What happened last week
- Friday’s strong labor market data defined the trading week.
- A bipartisan debt ceiling bill averted the tail default scenario, suspending the debt limit until 2025.
- Whispers about a pause in Fed policy tightening in June grew louder last week as the central bank enters its blackout period.
What we’re watching this week
- Not much on the event calendar for this week; intermission ahead of next week’s data that should be huge market catalysts.
- Pulse on domestic manufacturing sector and business sentiment – continue to monitor trend of jobless claims.
- Policy decision out of the Reserve Bank of Australia (RBA) round out the Antipodes as inflation data out of Europe could influence next weeks’ European Central Bank decision.
Horizon’s Investment Management Views
The price action on Friday determined the outcome for the whole week. Strong labor market data vaulted domestic small caps over the S&P 500 as investors read resilience in the labor market as a positive signal for future consumption. So long as consumers earn, they will likely spend. That spending is helping to prop up an economy otherwise teetering between “soft landing” and recession. The risk-on spending mood was also boosted by a bipartisan resolution to the debt ceiling impasse and the WSJ’s so-called Fed-whisperer, Nick Timairos, all but confirming a pause in June by the Fed.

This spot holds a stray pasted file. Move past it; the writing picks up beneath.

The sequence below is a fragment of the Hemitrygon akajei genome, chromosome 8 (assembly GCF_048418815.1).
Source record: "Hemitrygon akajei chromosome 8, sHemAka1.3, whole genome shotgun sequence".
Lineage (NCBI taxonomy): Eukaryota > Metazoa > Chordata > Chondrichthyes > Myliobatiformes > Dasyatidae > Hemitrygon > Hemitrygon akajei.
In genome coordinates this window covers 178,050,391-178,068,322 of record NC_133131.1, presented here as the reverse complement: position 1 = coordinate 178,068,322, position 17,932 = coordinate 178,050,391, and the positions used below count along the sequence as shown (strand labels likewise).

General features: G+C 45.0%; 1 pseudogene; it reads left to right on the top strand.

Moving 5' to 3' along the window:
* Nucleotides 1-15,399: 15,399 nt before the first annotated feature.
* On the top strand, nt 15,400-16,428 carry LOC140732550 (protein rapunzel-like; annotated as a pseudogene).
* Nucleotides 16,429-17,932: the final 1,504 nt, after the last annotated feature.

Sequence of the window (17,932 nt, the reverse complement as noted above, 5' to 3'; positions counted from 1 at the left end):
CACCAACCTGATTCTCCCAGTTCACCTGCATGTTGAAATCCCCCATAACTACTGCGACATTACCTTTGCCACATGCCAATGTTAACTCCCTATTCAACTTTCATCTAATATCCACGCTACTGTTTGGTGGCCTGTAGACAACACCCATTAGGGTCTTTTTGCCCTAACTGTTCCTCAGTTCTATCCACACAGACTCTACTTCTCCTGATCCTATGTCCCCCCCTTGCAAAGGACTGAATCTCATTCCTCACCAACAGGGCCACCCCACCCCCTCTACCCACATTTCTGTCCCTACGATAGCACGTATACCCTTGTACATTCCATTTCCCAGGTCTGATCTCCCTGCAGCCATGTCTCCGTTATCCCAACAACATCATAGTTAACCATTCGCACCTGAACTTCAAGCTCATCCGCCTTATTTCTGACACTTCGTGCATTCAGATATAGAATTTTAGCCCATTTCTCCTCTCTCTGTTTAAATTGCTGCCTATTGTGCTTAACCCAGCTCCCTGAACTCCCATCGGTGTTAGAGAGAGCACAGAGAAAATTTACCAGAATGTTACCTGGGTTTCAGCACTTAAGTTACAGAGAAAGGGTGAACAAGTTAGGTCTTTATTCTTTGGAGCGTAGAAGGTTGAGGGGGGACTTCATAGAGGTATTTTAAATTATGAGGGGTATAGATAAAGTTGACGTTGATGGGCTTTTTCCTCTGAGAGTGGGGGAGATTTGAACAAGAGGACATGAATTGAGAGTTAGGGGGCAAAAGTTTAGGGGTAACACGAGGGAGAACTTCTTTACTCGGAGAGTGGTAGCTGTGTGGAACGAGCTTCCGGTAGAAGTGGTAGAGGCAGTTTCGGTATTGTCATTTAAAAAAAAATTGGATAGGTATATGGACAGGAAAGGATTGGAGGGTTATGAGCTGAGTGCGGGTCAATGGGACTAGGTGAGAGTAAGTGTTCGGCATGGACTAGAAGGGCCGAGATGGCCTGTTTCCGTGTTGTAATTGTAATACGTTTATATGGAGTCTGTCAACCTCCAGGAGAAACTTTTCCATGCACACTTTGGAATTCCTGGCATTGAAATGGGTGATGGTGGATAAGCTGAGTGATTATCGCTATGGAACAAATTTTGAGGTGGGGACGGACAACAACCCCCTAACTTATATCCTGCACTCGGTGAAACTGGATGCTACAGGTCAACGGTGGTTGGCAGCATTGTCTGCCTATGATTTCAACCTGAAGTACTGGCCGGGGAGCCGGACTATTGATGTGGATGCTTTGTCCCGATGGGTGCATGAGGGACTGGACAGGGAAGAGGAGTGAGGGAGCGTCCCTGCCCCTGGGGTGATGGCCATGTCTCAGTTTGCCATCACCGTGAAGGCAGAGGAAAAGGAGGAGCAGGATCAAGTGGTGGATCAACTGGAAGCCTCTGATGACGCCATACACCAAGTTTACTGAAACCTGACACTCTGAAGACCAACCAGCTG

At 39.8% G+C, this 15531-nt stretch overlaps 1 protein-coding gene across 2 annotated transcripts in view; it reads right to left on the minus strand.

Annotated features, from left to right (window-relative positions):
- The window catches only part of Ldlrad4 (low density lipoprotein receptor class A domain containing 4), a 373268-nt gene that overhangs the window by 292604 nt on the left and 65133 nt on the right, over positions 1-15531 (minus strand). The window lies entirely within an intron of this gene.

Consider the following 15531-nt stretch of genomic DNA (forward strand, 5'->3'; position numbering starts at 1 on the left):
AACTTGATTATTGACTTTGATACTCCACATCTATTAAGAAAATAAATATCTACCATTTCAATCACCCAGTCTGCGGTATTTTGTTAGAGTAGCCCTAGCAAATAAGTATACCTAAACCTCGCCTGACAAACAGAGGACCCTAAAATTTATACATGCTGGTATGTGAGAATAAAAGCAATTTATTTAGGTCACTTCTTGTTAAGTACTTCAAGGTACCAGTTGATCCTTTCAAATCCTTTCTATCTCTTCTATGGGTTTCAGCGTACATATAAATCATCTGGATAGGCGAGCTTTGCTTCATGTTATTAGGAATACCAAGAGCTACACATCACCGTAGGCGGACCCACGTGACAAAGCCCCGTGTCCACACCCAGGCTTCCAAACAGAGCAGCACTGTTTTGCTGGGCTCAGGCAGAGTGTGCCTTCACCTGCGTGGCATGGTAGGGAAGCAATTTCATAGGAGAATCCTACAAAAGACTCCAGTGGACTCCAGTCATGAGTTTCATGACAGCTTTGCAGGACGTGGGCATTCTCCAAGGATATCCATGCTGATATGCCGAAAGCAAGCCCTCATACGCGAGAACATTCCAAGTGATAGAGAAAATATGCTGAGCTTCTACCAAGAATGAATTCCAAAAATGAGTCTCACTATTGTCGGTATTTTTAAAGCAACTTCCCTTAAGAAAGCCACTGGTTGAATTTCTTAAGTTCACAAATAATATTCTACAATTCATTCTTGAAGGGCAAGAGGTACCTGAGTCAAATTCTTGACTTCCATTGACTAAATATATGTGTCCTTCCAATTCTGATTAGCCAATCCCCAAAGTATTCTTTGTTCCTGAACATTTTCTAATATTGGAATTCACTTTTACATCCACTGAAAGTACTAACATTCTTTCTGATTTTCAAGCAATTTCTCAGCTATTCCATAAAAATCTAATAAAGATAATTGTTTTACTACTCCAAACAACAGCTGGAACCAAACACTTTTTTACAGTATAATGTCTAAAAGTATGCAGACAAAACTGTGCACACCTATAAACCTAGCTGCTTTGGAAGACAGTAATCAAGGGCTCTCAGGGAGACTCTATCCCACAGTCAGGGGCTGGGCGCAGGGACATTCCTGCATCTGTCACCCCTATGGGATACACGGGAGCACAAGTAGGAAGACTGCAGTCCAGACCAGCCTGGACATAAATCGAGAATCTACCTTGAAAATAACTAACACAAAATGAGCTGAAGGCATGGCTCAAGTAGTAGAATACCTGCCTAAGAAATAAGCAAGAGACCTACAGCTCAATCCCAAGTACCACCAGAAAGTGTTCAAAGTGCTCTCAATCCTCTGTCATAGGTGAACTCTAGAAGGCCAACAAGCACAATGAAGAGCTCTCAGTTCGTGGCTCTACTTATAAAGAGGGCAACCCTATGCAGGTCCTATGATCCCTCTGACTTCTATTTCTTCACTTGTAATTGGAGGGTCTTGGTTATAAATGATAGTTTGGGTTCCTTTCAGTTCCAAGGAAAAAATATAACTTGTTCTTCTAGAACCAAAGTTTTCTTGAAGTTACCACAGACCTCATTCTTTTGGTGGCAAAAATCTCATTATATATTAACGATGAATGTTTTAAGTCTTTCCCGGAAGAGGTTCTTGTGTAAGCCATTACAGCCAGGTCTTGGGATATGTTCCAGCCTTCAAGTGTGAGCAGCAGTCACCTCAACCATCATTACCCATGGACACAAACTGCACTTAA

We want to emphasize that a Fed on “pause” is not the same as a Fed that’s “done”. The latter has completed the tightening cycle, allowing investors to discount looser policy which reduces market volatility. If the Fed is “paused”, market volatility can increase as the direction of the Fed’s policy remains uncertain; they can just as likely hike or cut interest rates. Markets don’t like uncertainty, especially monetary policy uncertainty. We think that the Fed is erring on the side of caution, pausing in June to get a pulse on the economy. If the strong data continues to come in, the Fed wants to have the optionality to tighten policy once more in July.
We expect a relatively quiet week ahead. This week will feel more like an intermission ahead of next week’s huge macro releases, which include back-to-back CPI and Fed policy decision days. Domestic data is relatively light this week with a few notable gauges of the manufacturing sector (durables & factory orders) and surveys of business sentiment (S&P 500 Index and ISM manufacturing Index). Internationally, we are monitoring the policy decision out of Australia’s central bank and inflation data out of Europe.